Fake meat is all over the place these days: In our stores, in our burger chains, in our chicken nuggets. Now, the plant-based revolution has come to one of New York City’s most hallowed culinary institutions: The Jewish deli. Sarge’s Deli, which has been open for over 50 years and serves sandwiches in the traditional New York style — meaning meat stacked so high you’d have to unhinge your jaw to take a bite — has recently added plant-based corned beef to its menu.
The corned not-beef in question comes from Unreal Deli, a company started by entrepreneur Jenny Goldfarb, who made an appearance on reality show Shark Tank, where she secured a $250,000 investment from Mark Cuban. The “meat” is a mixture of beets, chickpeas, tomatoes, and spices.
Investing in fake meat is a good call these days, and not just because Cuban himself went vegetarian. Fake meat companies like Impossible Foods and Beyond Meat have surged over the last couple years, rolling out a variety of new products in big food chains across the U.S. We’ve tried quite a few of them, and loved the heavy hitters, including the Impossible Burger, Impossible Pork, and Beyond Meat’s fried chicken. Meat alternatives have gotten shockingly close to the real thing for a far tastier alternative to a future built around cricket flour.
The rise of fake meat is important for a couple reasons: Factory farming on the whole is brutal in its treatment of animals, and it is terrible for the environment, consuming huge amounts of water and land while polluting air and water supplies. Plant-based alternatives that maintain the pleasure of real meat with a much smaller environmental footprint (Impossible Foods claims its burgers uss 87 percent less water and 96 percent less land to make) are crucial to preserving Earth’s ecosystems.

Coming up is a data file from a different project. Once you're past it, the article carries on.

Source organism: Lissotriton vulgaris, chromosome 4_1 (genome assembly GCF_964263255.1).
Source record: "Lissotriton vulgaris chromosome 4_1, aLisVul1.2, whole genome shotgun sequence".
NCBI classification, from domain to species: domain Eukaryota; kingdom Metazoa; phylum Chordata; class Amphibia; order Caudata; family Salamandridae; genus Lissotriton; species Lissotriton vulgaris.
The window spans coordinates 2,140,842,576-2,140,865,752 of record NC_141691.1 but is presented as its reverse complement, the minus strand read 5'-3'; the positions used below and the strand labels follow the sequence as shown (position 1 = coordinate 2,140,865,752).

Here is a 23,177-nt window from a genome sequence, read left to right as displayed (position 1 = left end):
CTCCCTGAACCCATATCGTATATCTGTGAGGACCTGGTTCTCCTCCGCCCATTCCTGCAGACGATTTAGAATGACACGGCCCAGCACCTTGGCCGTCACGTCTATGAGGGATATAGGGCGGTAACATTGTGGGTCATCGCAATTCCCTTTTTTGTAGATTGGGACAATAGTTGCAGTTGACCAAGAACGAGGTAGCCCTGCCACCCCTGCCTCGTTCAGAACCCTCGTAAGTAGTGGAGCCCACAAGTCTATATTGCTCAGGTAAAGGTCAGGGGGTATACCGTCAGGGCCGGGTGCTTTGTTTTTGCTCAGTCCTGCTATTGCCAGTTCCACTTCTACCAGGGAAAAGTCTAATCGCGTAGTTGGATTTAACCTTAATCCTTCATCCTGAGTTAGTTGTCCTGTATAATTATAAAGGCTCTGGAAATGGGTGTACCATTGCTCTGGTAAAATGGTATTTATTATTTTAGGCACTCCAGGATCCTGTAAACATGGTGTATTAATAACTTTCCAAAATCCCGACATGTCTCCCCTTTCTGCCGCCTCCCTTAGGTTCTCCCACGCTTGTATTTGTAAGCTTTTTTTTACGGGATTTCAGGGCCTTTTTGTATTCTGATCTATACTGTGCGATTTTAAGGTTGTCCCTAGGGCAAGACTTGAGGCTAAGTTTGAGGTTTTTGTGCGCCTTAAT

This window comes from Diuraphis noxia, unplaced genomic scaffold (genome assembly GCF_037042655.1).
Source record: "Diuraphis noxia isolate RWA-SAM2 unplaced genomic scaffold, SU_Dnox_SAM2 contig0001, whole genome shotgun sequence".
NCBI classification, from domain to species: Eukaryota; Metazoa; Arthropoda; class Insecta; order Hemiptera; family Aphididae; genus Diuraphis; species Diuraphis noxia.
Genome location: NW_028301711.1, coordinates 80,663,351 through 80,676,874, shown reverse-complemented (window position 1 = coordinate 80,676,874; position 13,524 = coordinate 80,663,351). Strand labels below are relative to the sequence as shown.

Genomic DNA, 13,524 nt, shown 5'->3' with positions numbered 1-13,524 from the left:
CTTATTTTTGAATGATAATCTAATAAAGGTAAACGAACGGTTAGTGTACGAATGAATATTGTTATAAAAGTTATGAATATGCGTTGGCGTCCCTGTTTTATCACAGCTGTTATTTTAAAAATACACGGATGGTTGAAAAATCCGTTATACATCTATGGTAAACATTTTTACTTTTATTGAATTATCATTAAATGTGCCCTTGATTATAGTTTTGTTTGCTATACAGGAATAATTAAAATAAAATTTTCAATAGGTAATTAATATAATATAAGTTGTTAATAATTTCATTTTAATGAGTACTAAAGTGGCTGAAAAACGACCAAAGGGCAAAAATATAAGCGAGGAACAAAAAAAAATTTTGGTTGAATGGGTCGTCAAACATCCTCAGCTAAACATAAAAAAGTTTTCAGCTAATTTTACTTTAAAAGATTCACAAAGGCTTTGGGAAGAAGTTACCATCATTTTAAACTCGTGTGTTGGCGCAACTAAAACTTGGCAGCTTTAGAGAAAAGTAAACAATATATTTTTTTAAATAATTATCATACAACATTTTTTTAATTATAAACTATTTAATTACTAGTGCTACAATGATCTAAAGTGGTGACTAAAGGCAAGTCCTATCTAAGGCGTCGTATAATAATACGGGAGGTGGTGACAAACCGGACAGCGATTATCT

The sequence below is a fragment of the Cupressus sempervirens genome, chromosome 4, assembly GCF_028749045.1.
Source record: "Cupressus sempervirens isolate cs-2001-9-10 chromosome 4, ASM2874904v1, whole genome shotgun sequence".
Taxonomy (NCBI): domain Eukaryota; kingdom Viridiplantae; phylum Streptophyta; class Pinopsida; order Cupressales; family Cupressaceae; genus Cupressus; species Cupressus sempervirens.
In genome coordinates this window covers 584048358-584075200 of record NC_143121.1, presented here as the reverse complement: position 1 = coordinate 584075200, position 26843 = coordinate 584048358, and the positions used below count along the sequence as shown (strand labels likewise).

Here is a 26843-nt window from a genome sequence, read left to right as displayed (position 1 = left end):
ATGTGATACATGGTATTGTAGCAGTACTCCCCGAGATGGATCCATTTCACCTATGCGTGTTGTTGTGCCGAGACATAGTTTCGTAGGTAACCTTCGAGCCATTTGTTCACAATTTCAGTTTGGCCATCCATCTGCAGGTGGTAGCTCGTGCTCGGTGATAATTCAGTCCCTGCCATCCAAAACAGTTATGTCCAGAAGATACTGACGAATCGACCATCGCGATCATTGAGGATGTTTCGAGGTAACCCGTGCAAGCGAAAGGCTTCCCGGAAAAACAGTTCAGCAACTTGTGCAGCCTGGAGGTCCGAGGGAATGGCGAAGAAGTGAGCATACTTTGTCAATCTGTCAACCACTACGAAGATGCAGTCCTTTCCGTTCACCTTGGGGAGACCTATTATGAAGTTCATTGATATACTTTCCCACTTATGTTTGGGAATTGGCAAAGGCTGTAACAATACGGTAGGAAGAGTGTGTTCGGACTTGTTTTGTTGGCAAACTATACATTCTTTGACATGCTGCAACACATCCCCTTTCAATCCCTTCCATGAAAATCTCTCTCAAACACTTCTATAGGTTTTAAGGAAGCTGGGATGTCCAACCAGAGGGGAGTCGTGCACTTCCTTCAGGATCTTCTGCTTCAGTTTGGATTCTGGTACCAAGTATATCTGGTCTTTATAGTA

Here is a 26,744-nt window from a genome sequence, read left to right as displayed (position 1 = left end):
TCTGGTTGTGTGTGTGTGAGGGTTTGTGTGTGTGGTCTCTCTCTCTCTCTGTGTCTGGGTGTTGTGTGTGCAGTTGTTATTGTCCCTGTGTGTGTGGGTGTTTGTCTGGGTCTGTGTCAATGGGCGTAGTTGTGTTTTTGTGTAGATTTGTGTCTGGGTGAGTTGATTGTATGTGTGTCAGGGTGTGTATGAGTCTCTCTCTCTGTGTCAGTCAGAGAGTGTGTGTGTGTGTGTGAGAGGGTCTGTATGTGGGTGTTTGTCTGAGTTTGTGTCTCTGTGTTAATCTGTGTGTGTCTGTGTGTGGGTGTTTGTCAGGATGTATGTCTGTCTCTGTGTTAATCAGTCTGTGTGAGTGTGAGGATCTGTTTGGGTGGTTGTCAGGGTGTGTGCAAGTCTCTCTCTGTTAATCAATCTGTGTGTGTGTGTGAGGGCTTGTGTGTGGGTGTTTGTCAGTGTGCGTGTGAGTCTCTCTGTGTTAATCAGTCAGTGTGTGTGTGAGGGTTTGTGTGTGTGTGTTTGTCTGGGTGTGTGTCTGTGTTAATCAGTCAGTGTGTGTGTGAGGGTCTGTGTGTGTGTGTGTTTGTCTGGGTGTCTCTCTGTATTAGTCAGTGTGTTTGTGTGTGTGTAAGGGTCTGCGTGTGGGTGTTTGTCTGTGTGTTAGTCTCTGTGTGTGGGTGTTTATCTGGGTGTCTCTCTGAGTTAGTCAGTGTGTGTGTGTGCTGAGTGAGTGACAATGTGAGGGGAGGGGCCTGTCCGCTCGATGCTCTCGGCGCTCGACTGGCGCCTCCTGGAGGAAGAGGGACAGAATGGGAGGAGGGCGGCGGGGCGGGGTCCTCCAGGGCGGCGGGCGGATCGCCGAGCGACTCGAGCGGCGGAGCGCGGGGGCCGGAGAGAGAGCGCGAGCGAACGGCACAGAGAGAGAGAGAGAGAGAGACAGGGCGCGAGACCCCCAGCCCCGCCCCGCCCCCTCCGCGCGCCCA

Unreal’s corned beef is already in a variety of West Coast restaurants and Whole Foods outlets, but appearing on the menu of a proper New York deli is a momentous acheivement, a meeting of the future and tradition. New Yorkers are notorious sticklers about their food — things this West Coaster has been informed New York does best: Pizza, bagels, sandwiches, breakfast sandwiches, American Chinese food, Chinese Chinese food, falafel — and New York’s Jewish delis are iconic, even if the industry has changed.
We haven’t tried Sarge’s plant-based corned beef yet, although we have dispatched someone to do a taste test.
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